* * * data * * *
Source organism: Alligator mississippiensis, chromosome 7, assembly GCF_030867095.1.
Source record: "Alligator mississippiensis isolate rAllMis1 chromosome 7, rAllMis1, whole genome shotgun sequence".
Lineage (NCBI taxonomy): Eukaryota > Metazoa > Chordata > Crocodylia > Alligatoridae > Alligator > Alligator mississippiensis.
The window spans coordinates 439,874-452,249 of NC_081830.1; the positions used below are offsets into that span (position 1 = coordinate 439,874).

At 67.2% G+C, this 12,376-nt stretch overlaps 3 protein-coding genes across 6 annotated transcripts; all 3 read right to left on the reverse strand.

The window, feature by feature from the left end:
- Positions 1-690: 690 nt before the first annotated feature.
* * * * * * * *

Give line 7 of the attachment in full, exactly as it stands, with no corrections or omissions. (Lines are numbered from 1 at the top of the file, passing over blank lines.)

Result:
- Positions 1-690: 690 nt before the first annotated feature.